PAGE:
The field has long been more mice than men. New technologies and systems-based approaches with human cells may soon fill gaps in our understanding of autoimmune disease and health, Mark Davis says in a Q&A.
Can we use the tools of psychology to understand how colonies of social insects make decisions?
Tiny charges inside human cells spur development of an embryo’s form and structure. In a Q&A, Michael Levin talks about using those sparks to fix birth defects, control cancer and regrow tissues.
The author of This Is Your Brain on Music talks about the very human ways the mind and body keep the beat.
A few hours here, a few hours there. At home, or somewhere else. Alternative work can be a great deal or it can leave you unprotected, as management scholar Lindsey Cameron explains in a Q&A.
A mysterious kidney disease is just one of the many health risks faced by immigrant laborers. In a Q&A, occupational health expert Marc Schenker discusses the hazards and a few potential solutions.
Meant to punish or protect, social isolation in prison creates a ripple of unintended effects on the psyche
A slumber researcher explains why getting enough z’s is crucial to your health
Other therapies, more training, a new mindset: Can doctors bring relief to patients without putting them at risk for addiction?
Sure they cause disease, but the microbes can be a help as well. Witness long-lasting pepper seeds, drought-resistant crop plants and even our own placentas.
The idea of a multiverse — multiple realms of space differing in basic properties of physics — bugs some scientists. Others find it a real possibility that should not be ignored.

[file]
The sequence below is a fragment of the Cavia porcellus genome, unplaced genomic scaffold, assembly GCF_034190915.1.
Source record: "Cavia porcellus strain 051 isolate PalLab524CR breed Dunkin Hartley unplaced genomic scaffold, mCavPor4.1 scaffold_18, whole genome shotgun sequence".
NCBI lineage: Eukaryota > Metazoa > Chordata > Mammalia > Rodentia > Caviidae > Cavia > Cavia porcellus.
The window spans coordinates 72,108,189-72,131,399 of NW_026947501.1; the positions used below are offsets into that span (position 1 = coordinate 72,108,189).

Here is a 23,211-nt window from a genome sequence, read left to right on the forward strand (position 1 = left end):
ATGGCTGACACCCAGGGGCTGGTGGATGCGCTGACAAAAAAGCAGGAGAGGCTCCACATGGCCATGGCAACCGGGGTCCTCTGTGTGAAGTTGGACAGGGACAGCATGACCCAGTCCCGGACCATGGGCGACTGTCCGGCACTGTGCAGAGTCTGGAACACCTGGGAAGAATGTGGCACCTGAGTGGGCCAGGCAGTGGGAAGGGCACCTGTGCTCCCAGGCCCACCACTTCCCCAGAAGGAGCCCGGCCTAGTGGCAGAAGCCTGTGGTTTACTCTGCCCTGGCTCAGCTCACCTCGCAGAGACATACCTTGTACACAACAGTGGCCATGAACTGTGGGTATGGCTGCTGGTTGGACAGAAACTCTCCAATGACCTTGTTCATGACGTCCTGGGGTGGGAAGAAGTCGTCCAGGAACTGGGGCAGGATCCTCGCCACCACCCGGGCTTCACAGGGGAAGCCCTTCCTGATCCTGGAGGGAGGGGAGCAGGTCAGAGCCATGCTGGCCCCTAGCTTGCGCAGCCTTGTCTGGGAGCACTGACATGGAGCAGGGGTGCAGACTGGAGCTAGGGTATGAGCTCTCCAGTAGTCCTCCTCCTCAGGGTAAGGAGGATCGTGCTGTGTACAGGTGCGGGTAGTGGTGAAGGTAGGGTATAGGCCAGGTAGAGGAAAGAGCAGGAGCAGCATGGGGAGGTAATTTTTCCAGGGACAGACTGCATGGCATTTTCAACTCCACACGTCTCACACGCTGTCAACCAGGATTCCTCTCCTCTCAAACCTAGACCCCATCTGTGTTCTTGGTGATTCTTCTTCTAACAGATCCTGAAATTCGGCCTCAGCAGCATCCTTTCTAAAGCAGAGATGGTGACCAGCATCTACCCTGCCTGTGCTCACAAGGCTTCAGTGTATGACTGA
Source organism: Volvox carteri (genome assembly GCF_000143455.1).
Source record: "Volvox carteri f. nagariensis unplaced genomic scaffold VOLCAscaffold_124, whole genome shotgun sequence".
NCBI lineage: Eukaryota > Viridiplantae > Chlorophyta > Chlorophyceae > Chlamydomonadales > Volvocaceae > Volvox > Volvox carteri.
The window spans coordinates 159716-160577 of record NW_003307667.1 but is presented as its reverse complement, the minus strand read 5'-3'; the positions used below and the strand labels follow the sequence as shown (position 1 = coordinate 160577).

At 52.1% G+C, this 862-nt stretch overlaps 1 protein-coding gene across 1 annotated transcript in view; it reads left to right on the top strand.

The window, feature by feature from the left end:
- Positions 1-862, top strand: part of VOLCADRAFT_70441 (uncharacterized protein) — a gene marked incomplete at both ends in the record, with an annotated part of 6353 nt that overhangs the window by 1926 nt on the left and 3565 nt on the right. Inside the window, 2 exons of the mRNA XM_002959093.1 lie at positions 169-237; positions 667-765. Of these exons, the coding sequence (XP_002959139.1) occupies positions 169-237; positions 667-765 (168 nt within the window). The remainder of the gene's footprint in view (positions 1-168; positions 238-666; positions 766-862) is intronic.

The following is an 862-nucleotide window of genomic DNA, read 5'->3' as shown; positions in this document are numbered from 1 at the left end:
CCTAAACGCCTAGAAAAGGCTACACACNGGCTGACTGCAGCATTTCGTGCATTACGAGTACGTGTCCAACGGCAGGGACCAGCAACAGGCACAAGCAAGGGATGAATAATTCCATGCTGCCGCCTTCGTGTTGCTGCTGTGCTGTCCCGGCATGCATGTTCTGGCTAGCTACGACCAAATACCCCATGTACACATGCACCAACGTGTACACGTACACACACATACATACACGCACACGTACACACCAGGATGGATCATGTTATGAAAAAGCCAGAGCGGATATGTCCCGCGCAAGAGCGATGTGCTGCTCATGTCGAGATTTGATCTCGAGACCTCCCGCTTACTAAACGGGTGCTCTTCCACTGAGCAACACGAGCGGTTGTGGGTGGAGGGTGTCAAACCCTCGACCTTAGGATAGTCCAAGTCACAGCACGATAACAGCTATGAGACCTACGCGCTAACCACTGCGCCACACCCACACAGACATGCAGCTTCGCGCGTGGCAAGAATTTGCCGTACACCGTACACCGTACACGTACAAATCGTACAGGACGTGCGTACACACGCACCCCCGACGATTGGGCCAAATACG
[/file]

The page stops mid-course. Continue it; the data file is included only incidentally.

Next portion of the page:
Genetic advances may make it possible to grow transplantable tissues in other species. That could solve immunity and availability issues, but raises ethical concerns.
They're a common index of technological creativity, but research finds they can impede rather than encourage it
A “policy physicist” explores practical ways to sniff out uranium processing from afar
How the body’s own defense cells can be turned into tiny, programmable assassins to battle cancers and other disorders
Countermarketing succeeds by exposing the motives behind the advertising of unhealthy products. It worked for teen smoking — could it do the same for junk food?
How we want to be perceived influences how we act, and that presents persuasion opportunities. But the social factors involved are not easy to unravel.
Inform, incentivize, legislate: There’s a ladder of escalating approaches for changing citizens’ behavior — and nudges for every rung